Seismic imaging to help understand and manage water quality in coastal Benin, West Africa
(A Geoscientists Without Borders Project)
The coastal city of Cotonou in Bénin, West Africa, with approximately 1.5 – 2.0 million people, is facing a serious threat to the sustainability of its fresh water supply. It relies on the Godomey aquifer for domestic water supply. The aquifer is undergoing saltwater intrusion and this problem is likely to worsen without significant steps to improve management of the pumping system. In this project, seismic reflection is being used to map the primary hydrogeologic units of the Godomey aquifer system. Electrical and electromagnetic methods are used to image the fresh water saltwater contact, and the project team is developing a hydrogeologic model. Results will be shared with the city’s groundwater management agency. During this project a short course on shallow geophysics was taught. Students from the University of Nice, France, Boise State University, USA, and Universite d’Abomey-Calavi, Republic of Benin participated.

The advancement of humanitarian geophysics in Southeast Asia: A student-based approach
(A Geoscientists Without Borders Project)
In January, 2010, Boise State University conducted one of the first Geoscientists Without Borders projects. The intent was to connect geophysicists and students between South East Asia and the North America. Participants included 79 students from 17 institutes representing 11 countries. Undergraduate and graduate students, as well as professionals and faculty, gained hands-on experience with geophysical data acquisition, processing, and interpretation while students produced reports that address local environmental and engineering problems. The field sites selected encompassed groundwater, archaeology and earthquake hazards challenges. Students were introduced to a combination of seismic (reflection, MASW, refraction), ground penetrating radar, electrical, gravity, and magnetic methods that addressed the local geotechnical problems. The ultimate goal was to create a self-sustaining geophysics field program by training faculty and students, and utilizing geophysical equipment that presently exists in Southeast Asia. Students and Faculty from all over Southeast Asia were offered scholarship-based participation in an effort to impact the entire region. A strong participation by the Boise State University SEG Chapter and SEG Chapters throughout Southeast Asia strengthened ties between universities and encouraged other institutions to initiate SEG student chapters.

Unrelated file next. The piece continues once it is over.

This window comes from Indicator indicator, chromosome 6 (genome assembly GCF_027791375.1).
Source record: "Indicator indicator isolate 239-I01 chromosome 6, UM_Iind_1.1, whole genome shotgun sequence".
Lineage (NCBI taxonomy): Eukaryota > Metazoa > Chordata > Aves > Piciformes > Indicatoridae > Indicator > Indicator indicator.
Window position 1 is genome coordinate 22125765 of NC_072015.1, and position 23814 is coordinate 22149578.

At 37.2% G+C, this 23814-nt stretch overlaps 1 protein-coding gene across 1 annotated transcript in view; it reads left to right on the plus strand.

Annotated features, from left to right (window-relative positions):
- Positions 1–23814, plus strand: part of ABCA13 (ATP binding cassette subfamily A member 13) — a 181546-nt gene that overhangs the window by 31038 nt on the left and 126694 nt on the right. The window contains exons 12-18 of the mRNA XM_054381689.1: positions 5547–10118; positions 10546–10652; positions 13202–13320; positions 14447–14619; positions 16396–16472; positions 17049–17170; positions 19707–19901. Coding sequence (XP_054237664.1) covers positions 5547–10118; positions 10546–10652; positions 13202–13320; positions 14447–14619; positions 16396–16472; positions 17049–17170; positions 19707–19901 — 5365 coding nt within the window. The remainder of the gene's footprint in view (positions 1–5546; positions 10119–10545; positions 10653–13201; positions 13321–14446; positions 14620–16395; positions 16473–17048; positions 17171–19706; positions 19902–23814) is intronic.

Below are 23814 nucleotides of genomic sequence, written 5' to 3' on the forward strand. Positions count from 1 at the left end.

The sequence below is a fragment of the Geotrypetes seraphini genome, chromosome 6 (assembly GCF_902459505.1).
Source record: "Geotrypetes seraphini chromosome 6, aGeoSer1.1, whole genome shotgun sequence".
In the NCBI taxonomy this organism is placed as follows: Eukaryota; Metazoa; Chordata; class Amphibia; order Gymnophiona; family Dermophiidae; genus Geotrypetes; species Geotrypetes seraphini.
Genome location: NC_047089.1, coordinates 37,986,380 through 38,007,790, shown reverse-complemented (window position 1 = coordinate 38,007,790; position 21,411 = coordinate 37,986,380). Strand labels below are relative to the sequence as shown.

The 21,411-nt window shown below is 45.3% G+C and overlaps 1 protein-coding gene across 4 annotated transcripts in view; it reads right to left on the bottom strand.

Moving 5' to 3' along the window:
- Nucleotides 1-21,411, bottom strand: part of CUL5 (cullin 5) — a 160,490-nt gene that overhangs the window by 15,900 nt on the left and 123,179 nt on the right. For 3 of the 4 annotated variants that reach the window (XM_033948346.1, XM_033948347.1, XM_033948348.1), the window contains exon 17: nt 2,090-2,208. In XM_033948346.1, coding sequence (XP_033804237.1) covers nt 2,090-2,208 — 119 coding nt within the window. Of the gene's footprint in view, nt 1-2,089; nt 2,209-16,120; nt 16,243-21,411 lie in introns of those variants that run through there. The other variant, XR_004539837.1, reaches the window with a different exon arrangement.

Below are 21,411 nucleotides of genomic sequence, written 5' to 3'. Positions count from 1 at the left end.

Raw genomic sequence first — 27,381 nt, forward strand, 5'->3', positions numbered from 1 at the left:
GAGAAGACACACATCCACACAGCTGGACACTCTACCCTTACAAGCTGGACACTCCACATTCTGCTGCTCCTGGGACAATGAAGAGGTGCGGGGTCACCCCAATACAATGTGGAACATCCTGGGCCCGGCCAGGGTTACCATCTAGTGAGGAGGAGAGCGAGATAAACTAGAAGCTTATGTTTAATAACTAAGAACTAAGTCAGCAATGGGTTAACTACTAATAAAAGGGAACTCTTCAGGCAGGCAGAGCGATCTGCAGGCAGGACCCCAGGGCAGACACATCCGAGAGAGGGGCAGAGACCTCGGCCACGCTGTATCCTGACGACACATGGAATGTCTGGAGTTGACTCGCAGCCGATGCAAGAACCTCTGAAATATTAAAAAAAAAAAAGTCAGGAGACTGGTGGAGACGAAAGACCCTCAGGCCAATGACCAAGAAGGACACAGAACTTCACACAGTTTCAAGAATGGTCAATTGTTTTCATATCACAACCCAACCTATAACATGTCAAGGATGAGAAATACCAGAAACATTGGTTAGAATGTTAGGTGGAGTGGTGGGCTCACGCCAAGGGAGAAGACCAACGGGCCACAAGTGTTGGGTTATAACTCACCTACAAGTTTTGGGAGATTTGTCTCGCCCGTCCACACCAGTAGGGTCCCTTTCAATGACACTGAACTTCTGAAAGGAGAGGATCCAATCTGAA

Ambient Seismic Noise Tomography and Monitoring (Temuco, Chile)
This course was designed to introduce seismologists at OVDAS to the broad range of noise based seismology applications. This course covered the generation of Earth’s ambient seismic field, ambient noise processing and correlation strategies, Rayleigh wave tomography with noise correlations, and coda-wave interferometry for monitoring subsurface changes through time.